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What the Bible says about Judging According to the Flesh
(From Forerunner Commentary)

Matthew 7:3-5

Why might our judgment be out of proportion? One reason is that we can never know all of the facts or the whole person. Humanly, our experience, oversight, and understanding are limited. We must learn to avoid making the kinds of judgments spectators make at sporting events. A fan may be a hundred yards from the playing field, but he will make a judgment as if he were in a perfect position to see every detail of a given play. He feels perfectly justified to criticize the umpire, referee, or player who was right on the spot and involved in the heat of the action.

We never see the whole picture as God does. It is very difficult to know a person's intentions or his strengths and weaknesses. We may have a very unfavorable impression of a person because we saw him perform in his weakest area. Yet, this same person may have unseen strengths in other areas. Each of us is a "mixed bag," and only God has the oversight, insight, experience, wisdom, and love to make a completely fair judgment.

A second and overlapping reason is that it is almost impossible for us to make an impartial judgment. As a result of our experiences, we have built-in biases that color our judgment. John 8:12-16 shows that the Pharisees misjudged Jesus because they had many of the same limitations we do. They judged "according to the flesh," that is, as others have translated this phrase, "by material standards" (Goodspeed), "by the outside" (Moffatt), "after your earthly fashion" (Knox). But even Jesus, though He was qualified to do so (verse 16), says that He was not judging anyone (verse 15). He imposed the same limitation on Himself that He imposes on His followers in Matthew 7:1!

John W. Ritenbaugh
Judgment, Tolerance, and Correction

Matthew 7:3-5

Jesus gives us practical instruction on this matter of judging. In a word, we are unqualified. We are not qualified to make these judgments. Setting ourselves up to judge another—even to "help" him in whatever problem he may have—is self-exalting, proud, presumptuous, vain (in terms both of vanity and futility), and as Jesus says, hypocritical because we are guilty of the same problems. In fact, He implies that our problems are worse! They are planks versus specks in the other person's eye.

The great overriding problem here is that it arrogates to ourselves a prerogative of God. He is the Judge. What are we doing taking one of His jobs from Him? In James 4:12, the apostle asks, "Who are you to judge another?" It sounds rather harsh to hear it put that way. "Who are you to take upon yourself the authority to judge this other person?" He says in verse 11, "He who speaks evil of his brother and judges his brother, speaks evil of the law and judges the law." That is what happens when we take it upon ourselves to judge another person.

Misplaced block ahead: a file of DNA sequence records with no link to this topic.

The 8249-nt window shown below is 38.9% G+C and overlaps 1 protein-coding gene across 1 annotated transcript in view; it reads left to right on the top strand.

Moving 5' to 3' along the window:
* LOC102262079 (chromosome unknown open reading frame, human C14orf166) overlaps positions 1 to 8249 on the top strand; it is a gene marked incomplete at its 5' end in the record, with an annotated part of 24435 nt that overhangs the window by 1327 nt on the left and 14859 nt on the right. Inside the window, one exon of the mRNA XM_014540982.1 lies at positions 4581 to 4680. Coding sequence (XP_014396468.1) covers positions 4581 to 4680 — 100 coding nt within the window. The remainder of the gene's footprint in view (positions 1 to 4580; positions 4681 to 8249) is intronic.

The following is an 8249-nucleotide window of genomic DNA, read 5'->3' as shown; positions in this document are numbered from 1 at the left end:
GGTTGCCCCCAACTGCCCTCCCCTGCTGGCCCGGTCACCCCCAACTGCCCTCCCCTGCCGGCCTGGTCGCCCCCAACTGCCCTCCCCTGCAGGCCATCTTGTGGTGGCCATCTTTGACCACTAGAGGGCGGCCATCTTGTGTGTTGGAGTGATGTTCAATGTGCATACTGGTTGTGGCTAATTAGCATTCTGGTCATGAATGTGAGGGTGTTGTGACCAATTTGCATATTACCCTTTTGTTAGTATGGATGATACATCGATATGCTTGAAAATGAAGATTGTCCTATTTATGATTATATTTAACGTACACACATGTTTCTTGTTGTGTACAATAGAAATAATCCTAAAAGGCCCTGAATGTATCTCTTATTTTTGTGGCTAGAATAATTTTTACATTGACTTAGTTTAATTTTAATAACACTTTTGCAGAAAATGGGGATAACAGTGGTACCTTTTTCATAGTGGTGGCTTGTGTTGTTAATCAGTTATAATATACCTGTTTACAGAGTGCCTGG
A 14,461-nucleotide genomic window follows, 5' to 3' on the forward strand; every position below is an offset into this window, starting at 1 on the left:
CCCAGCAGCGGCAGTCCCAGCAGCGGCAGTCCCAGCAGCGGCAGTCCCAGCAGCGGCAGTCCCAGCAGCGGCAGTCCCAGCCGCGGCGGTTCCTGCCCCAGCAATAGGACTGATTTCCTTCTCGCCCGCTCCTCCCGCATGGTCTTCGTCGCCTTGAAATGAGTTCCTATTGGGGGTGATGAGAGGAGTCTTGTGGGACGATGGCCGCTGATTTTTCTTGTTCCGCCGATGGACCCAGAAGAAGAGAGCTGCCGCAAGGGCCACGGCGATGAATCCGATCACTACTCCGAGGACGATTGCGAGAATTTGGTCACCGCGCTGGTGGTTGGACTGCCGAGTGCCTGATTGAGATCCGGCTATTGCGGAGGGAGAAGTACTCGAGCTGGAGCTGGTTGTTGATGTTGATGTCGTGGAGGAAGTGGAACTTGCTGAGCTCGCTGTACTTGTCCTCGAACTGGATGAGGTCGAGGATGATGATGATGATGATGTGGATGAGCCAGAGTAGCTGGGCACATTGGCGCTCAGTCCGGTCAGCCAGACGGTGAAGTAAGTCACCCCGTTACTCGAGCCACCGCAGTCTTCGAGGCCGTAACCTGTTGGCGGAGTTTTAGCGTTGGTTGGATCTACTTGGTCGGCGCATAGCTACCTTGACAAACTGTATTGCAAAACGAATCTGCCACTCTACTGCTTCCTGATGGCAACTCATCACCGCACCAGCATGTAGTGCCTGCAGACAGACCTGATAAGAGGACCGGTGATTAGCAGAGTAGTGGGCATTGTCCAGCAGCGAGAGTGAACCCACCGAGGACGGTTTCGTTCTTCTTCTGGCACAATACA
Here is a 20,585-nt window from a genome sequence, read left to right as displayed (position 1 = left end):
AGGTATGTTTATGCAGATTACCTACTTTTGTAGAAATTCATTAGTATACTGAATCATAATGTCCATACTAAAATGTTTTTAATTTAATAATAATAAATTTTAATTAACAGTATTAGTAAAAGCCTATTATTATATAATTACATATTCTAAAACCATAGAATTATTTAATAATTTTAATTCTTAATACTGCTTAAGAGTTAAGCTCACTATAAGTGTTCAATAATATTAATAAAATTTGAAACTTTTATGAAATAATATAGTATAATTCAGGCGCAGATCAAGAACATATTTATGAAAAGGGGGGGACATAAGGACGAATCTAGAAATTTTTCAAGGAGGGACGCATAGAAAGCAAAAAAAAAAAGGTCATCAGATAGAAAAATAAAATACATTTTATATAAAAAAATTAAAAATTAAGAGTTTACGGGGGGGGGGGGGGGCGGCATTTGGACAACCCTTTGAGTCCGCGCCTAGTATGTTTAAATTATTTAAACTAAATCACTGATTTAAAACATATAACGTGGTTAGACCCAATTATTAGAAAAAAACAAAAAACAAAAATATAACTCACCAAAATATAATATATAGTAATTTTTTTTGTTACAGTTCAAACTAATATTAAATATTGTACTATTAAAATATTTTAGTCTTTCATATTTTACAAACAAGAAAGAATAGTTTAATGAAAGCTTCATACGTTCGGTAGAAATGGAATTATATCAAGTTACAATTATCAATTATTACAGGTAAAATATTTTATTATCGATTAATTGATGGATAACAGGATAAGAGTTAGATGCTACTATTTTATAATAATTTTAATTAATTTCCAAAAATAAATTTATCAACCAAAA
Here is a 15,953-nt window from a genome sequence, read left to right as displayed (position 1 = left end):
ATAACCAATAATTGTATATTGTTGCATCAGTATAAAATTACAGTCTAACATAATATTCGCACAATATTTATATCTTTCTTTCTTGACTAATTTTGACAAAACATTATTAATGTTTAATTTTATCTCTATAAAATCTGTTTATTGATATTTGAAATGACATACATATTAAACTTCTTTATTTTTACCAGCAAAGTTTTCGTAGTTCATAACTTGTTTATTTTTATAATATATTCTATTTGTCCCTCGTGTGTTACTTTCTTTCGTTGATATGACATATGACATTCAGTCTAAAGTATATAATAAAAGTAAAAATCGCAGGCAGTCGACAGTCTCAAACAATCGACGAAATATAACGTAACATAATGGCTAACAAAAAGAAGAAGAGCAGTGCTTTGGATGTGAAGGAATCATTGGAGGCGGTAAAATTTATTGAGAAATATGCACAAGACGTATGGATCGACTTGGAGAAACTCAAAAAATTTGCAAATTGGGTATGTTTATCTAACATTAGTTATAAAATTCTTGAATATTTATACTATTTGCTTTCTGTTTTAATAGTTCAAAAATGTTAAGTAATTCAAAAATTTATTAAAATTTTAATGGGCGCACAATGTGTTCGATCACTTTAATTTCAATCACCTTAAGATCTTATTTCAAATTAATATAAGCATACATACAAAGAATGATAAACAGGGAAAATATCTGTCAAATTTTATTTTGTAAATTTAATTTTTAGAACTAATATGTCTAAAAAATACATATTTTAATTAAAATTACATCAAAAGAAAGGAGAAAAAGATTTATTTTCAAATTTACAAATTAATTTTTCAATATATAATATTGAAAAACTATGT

Richard T. Ritenbaugh
What's So Bad About Busybodies?

Revelation 3:14

Jesus Christ calls Himself "the Amen, the Faithful and True Witness. . . ." We say, "Amen," at the end of a prayer. What is "amen"? It affirms that the prayer is true and one agrees with it. Here Jesus is the Amen. Descriptive terms follow it to help us understand—He is a "Faithful and True Witness." Christ is the faithful and true witness of God—His example is an exact representation of what God would be like if He were a man. Already, He is contrasting Himself with the Laodicean and what He finds so distasteful. They are faithless in carrying out their responsibilities to Christ. They are lukewarm—good for nothing but vomiting.

We have been called to be witnesses. Through the prophet Isaiah, God says, "[Y]ou are My witnesses . . . that I am God" (Isaiah 43:12). He has made witnessing our responsibility. We witness with our lives, but the Laodicean fails miserably as a witness because he is so worldly. The only witness Christ gets out of him is that he is worldly, which is spiritually useless.

The illustration described here is as if the Laodiceans were on trial and Christ, the Faithful and True Witness, is testifying against them. As the Source of all creation, He is not fooled by their diplomacy and compromise: He sees their witness is unfaithful and untrue. In fact, the word Laodicea means "judgment of the people," and the entire letter is a study in contrasting judgments, the Laodicean's and God's. The physical man looks at his material and social circumstances and evaluates himself as spiritually sound. On the other hand, the spiritual God looks at the same person and sees spiritual poverty.

John W. Ritenbaugh
The World, the Church, and Laodiceanism


 




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